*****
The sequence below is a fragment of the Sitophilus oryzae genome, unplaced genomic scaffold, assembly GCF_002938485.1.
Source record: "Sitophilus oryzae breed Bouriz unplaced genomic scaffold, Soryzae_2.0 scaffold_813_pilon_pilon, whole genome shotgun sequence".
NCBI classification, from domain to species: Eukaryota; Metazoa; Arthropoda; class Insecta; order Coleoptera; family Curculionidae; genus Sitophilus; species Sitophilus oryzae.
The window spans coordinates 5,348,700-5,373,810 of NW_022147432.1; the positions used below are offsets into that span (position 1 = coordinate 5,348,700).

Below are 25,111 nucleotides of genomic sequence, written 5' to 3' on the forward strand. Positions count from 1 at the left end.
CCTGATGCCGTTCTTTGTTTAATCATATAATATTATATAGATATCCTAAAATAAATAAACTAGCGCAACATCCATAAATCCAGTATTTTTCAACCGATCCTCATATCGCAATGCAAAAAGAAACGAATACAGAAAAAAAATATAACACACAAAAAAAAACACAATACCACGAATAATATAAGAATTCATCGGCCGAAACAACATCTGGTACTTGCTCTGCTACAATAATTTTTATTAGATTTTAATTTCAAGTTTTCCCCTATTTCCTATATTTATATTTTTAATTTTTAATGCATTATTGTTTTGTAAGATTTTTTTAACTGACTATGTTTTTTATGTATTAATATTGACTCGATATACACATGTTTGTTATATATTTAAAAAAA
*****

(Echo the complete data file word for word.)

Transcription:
The sequence below is a fragment of the Sitophilus oryzae genome, unplaced genomic scaffold, assembly GCF_002938485.1.
Source record: "Sitophilus oryzae breed Bouriz unplaced genomic scaffold, Soryzae_2.0 scaffold_813_pilon_pilon, whole genome shotgun sequence".
NCBI classification, from domain to species: Eukaryota; Metazoa; Arthropoda; class Insecta; order Coleoptera; family Curculionidae; genus Sitophilus; species Sitophilus oryzae.
The window spans coordinates 5,348,700-5,373,810 of NW_022147432.1; the positions used below are offsets into that span (position 1 = coordinate 5,348,700).

Below are 25,111 nucleotides of genomic sequence, written 5' to 3' on the forward strand. Positions count from 1 at the left end.
CCTGATGCCGTTCTTTGTTTAATCATATAATATTATATAGATATCCTAAAATAAATAAACTAGCGCAACATCCATAAATCCAGTATTTTTCAACCGATCCTCATATCGCAATGCAAAAAGAAACGAATACAGAAAAAAAATATAACACACAAAAAAAAACACAATACCACGAATAATATAAGAATTCATCGGCCGAAACAACATCTGGTACTTGCTCTGCTACAATAATTTTTATTAGATTTTAATTTCAAGTTTTCCCCTATTTCCTATATTTATATTTTTAATTTTTAATGCATTATTGTTTTGTAAGATTTTTTTAACTGACTATGTTTTTTATGTATTAATATTGACTCGATATACACATGTTTGTTATATATTTAAAAAAA